Thurber on Crime

Capa
St. Martin's Press, 1991 - 208 páginas
One of the greatest American humorists of our century, Thurber was not a man to shrink from danger--as long as he was safely ensconced behind his typewriter or drawing board. Here is a collection of ruminations on everyday villainy--stories, articles and drawings on the evil that men and women do. 32 line drawings.
 

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Páginas selecionadas

Conteúdo

A Sort of Genius
11
The Remarkable Case of Mr Bruhl
27
Hell Only Breaks Loose Once
50
The Topaz Cufflinks Mystery
63
The Case Book of James Thurber
80
The Raven by Edgar Allan Poe
101
Mr Monroe Holds the Fort
124
Afternoon of a Playwright
142
The Patient Bloodhound
159
The Macbeth Murder Mystery
173
Two Dogs
189
The Lady on 142
202
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Sobre o autor (1991)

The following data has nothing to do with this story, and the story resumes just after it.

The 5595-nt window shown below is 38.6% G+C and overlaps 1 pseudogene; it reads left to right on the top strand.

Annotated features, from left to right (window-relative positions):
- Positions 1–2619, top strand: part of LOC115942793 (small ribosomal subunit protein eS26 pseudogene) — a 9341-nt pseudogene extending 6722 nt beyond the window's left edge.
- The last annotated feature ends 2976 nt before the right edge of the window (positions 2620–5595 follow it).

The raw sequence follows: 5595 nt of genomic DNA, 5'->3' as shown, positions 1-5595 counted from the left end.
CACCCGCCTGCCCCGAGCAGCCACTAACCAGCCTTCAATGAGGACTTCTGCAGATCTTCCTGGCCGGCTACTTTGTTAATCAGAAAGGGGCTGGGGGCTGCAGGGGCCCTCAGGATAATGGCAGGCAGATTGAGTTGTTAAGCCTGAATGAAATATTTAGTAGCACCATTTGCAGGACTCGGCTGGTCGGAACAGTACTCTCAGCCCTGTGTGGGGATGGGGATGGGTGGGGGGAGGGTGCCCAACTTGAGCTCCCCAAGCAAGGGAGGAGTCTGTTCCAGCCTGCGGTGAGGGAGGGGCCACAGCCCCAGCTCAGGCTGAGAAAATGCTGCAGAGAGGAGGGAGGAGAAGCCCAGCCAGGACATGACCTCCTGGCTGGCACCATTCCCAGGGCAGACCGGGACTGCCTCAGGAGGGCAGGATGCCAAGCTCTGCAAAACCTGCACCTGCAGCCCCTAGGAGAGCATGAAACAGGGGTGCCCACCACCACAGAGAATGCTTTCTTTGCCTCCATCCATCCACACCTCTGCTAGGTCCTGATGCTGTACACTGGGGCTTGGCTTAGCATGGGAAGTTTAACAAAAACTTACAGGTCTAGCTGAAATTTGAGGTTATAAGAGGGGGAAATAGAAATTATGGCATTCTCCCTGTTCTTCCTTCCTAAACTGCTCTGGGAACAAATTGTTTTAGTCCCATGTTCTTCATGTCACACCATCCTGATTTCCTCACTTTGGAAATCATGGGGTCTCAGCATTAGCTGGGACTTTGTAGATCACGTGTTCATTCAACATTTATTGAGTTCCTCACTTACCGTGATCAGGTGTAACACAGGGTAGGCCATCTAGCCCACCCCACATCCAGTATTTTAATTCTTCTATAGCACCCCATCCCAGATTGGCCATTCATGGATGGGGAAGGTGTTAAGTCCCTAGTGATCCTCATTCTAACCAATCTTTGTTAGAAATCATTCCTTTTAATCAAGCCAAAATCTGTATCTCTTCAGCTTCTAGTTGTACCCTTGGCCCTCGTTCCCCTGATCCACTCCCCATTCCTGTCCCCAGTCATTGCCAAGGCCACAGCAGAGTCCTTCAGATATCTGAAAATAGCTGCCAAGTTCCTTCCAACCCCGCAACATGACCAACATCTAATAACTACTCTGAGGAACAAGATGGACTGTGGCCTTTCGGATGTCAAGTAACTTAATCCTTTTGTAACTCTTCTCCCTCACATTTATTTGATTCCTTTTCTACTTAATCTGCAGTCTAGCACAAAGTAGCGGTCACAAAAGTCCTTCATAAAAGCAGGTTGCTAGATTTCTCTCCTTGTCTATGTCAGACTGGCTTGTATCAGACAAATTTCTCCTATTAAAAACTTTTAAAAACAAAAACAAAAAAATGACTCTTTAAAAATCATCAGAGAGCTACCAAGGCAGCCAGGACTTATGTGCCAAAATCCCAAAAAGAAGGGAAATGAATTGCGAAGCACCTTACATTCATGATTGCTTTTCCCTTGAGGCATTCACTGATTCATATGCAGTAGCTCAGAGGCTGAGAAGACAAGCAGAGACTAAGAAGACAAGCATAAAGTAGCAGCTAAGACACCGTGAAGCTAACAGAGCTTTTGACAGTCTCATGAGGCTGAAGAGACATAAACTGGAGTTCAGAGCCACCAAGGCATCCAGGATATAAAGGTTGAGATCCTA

Born in Columbus, Ohio, Thurber was blinded in one eye in a childhood accident. He attended Ohio State University but left without earning a degree. In 1925 he moved to New York City, where he joined the staff of the New Yorker in 1927 at the urging of his friend E. B. White. For the rest of his lifetime, Thurber contributed to the magazine his highly individual pieces and those strange, wry, and disturbing pen-and-ink drawings of "huge, resigned dogs, the determined and sometimes frightening women, the globular men who try so hard to think so unsuccessfully." The period from 1925, when the New Yorker was founded, until the death of its creator-editor, Harold Ross, in 1951, was described by Thurber in delicious and absorbing detail in The Years with Ross (1959). Of his two great talents, Thurber preferred to think of himself primarily as a writer, illustrating his own books. He published "fables" in the style of Aesop (see Vol. 2) and La Fontaine (see Vol. 2)---usually with a "barbed tip of contemporary significance"---children's books, several plays (two Broadway hits, one successful musical revue), and endless satires and parodies in short stories or full-length works. "The Secret Life of Walter Mitty," included in My World---and Welcome to It (1942), is probably his best-known story and continues to be frequently anthologized. T. S. Eliot described Thurber's work as "a form of humor which is also a way of saying something serious.

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